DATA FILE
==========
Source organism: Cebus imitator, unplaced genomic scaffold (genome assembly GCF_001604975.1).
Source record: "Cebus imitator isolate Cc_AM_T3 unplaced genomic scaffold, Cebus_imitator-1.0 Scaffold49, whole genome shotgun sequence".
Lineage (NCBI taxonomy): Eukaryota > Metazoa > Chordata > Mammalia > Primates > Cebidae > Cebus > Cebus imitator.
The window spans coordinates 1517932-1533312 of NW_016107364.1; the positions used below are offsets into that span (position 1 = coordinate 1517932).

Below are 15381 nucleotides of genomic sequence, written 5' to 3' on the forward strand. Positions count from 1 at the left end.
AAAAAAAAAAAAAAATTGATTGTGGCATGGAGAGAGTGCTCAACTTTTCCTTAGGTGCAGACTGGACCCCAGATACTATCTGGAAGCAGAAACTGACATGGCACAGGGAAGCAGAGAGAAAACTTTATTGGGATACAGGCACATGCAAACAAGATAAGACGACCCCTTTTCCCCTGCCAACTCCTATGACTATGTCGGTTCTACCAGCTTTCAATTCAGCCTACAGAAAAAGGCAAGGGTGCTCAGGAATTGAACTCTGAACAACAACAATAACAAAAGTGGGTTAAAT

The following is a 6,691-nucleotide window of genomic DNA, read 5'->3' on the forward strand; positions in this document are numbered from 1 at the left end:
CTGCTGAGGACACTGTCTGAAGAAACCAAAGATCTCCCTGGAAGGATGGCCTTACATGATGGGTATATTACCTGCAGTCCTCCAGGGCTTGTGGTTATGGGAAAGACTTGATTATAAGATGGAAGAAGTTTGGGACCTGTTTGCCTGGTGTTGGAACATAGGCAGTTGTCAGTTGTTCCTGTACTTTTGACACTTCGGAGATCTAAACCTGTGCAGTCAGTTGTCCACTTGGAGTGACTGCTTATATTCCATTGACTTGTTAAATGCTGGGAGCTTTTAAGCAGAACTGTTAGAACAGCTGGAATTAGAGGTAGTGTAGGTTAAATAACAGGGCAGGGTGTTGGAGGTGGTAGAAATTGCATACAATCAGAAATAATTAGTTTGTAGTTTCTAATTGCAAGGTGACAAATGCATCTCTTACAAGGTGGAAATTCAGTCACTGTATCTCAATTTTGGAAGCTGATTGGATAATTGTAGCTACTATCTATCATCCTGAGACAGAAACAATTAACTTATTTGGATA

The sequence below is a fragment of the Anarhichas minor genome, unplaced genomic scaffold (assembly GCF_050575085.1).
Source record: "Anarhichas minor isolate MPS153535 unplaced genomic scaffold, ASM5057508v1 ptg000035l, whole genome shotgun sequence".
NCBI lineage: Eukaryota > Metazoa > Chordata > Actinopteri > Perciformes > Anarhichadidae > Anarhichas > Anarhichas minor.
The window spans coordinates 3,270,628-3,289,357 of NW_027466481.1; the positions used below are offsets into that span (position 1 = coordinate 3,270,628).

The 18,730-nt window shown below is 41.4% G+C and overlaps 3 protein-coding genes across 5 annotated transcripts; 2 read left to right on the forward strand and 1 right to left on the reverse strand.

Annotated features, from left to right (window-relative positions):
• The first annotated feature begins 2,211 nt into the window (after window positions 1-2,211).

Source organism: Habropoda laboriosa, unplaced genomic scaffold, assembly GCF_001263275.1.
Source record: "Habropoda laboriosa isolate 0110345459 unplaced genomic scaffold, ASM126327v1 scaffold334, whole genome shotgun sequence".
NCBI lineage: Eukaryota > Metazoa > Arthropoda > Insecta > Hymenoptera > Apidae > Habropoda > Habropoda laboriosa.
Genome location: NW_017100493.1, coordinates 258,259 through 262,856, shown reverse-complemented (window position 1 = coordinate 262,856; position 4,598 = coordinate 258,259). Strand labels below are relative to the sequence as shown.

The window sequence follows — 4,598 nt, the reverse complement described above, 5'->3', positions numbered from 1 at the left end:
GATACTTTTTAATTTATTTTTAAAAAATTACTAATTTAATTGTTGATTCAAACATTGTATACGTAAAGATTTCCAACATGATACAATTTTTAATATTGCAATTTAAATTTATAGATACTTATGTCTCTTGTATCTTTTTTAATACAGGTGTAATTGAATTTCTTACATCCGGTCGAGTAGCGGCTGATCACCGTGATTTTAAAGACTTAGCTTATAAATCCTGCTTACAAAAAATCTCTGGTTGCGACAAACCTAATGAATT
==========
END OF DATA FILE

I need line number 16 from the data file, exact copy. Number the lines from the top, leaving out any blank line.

Source organism: Habropoda laboriosa, unplaced genomic scaffold, assembly GCF_001263275.1.